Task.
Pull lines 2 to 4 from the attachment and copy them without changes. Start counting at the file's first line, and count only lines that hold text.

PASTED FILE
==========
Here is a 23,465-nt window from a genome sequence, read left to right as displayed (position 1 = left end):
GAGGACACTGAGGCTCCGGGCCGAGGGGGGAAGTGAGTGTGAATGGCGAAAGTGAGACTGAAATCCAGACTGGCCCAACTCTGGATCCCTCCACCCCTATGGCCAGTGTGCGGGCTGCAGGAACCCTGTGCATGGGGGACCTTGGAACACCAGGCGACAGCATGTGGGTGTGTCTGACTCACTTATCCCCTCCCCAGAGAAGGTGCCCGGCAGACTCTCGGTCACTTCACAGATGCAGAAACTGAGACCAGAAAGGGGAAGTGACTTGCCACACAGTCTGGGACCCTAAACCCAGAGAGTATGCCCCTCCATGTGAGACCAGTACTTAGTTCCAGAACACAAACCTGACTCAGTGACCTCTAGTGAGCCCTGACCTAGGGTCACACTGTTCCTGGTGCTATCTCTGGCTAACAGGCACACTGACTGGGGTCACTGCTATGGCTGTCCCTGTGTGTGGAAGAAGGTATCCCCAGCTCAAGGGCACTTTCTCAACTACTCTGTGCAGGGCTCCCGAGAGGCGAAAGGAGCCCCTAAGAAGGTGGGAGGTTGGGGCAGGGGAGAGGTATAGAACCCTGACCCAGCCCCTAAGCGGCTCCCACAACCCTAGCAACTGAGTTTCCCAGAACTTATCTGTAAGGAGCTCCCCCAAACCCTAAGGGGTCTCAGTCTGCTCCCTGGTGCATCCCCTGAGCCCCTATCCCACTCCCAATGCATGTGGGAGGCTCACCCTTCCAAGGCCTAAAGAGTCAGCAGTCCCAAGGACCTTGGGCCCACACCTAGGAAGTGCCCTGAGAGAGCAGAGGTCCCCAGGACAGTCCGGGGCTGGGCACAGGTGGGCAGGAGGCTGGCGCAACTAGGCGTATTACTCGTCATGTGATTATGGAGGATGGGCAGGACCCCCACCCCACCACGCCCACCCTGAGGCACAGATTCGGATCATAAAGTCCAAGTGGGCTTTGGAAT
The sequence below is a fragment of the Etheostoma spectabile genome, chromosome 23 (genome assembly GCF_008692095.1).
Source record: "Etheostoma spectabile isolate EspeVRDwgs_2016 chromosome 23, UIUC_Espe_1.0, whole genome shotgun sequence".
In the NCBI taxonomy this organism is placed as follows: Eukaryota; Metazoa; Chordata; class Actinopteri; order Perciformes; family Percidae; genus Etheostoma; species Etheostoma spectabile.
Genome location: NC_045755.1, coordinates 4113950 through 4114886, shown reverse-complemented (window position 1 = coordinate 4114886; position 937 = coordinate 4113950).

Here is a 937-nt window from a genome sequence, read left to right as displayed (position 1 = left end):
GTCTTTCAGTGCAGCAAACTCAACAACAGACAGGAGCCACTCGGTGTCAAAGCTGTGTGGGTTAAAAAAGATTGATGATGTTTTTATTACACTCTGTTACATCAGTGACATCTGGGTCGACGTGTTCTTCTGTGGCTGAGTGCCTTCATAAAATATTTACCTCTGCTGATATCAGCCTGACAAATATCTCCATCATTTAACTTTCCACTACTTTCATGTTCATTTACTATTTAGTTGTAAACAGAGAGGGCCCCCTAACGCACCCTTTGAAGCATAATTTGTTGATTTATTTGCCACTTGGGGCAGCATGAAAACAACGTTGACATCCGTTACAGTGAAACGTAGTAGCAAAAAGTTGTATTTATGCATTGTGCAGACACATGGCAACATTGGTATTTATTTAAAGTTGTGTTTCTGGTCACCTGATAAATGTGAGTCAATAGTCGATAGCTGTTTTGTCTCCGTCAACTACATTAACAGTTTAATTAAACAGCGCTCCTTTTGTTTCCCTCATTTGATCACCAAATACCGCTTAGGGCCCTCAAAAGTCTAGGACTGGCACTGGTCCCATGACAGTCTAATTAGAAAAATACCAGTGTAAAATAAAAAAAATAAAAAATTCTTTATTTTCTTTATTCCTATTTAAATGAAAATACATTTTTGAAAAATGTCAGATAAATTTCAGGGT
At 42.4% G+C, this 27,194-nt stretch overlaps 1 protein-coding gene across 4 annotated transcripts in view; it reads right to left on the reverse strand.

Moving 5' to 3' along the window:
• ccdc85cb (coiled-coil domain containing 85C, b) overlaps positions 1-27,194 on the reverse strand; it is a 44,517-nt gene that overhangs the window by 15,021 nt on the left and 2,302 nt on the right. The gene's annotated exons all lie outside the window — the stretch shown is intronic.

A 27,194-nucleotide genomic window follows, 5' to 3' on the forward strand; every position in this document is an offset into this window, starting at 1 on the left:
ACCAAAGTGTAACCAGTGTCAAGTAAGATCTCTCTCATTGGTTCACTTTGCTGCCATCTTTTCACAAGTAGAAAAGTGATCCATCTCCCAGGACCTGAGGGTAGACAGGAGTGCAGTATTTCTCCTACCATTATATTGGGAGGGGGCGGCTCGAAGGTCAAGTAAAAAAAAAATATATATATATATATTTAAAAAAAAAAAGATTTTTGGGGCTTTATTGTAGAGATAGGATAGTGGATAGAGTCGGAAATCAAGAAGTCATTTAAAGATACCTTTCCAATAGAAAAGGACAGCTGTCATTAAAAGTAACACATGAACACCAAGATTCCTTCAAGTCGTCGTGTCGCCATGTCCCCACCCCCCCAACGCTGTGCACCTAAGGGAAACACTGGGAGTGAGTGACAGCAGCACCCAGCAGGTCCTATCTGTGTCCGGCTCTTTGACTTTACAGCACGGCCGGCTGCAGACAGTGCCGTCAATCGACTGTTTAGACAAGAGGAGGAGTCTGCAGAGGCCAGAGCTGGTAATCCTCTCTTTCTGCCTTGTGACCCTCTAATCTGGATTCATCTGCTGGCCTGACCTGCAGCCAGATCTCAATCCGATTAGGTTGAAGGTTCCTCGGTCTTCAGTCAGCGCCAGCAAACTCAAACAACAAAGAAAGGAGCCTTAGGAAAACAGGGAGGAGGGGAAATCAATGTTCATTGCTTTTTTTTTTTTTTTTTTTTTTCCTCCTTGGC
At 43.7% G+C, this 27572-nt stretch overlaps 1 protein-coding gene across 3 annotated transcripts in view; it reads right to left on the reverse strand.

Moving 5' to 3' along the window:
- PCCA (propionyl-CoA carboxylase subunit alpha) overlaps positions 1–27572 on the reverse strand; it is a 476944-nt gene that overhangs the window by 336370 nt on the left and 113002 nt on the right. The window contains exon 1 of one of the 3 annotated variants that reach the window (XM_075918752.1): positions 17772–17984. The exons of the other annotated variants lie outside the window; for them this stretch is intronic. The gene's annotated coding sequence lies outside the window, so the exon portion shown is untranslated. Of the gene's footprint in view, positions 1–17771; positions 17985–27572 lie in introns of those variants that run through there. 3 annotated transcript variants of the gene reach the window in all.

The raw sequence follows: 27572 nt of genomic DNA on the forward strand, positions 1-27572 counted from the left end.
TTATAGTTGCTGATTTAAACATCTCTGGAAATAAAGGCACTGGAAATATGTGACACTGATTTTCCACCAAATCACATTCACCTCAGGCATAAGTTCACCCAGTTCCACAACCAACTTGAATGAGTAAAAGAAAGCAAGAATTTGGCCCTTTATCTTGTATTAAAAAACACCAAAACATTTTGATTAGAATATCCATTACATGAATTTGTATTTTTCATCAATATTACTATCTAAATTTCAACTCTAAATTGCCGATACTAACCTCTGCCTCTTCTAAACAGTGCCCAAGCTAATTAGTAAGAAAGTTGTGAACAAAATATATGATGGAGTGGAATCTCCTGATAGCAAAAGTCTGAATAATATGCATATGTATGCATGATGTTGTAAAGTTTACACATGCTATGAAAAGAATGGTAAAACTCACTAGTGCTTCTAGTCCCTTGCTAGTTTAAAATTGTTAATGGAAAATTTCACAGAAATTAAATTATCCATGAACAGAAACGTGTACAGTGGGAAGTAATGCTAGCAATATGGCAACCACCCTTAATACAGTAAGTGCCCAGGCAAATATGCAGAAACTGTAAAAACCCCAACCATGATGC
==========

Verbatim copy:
GAGGACACTGAGGCTCCGGGCCGAGGGGGGAAGTGAGTGTGAATGGCGAAAGTGAGACTGAAATCCAGACTGGCCCAACTCTGGATCCCTCCACCCCTATGGCCAGTGTGCGGGCTGCAGGAACCCTGTGCATGGGGGACCTTGGAACACCAGGCGACAGCATGTGGGTGTGTCTGACTCACTTATCCCCTCCCCAGAGAAGGTGCCCGGCAGACTCTCGGTCACTTCACAGATGCAGAAACTGAGACCAGAAAGGGGAAGTGACTTGCCACACAGTCTGGGACCCTAAACCCAGAGAGTATGCCCCTCCATGTGAGACCAGTACTTAGTTCCAGAACACAAACCTGACTCAGTGACCTCTAGTGAGCCCTGACCTAGGGTCACACTGTTCCTGGTGCTATCTCTGGCTAACAGGCACACTGACTGGGGTCACTGCTATGGCTGTCCCTGTGTGTGGAAGAAGGTATCCCCAGCTCAAGGGCACTTTCTCAACTACTCTGTGCAGGGCTCCCGAGAGGCGAAAGGAGCCCCTAAGAAGGTGGGAGGTTGGGGCAGGGGAGAGGTATAGAACCCTGACCCAGCCCCTAAGCGGCTCCCACAACCCTAGCAACTGAGTTTCCCAGAACTTATCTGTAAGGAGCTCCCCCAAACCCTAAGGGGTCTCAGTCTGCTCCCTGGTGCATCCCCTGAGCCCCTATCCCACTCCCAATGCATGTGGGAGGCTCACCCTTCCAAGGCCTAAAGAGTCAGCAGTCCCAAGGACCTTGGGCCCACACCTAGGAAGTGCCCTGAGAGAGCAGAGGTCCCCAGGACAGTCCGGGGCTGGGCACAGGTGGGCAGGAGGCTGGCGCAACTAGGCGTATTACTCGTCATGTGATTATGGAGGATGGGCAGGACCCCCACCCCACCACGCCCACCCTGAGGCACAGATTCGGATCATAAAGTCCAAGTGGGCTTTGGAAT
The sequence below is a fragment of the Etheostoma spectabile genome, chromosome 23 (genome assembly GCF_008692095.1).
Source record: "Etheostoma spectabile isolate EspeVRDwgs_2016 chromosome 23, UIUC_Espe_1.0, whole genome shotgun sequence".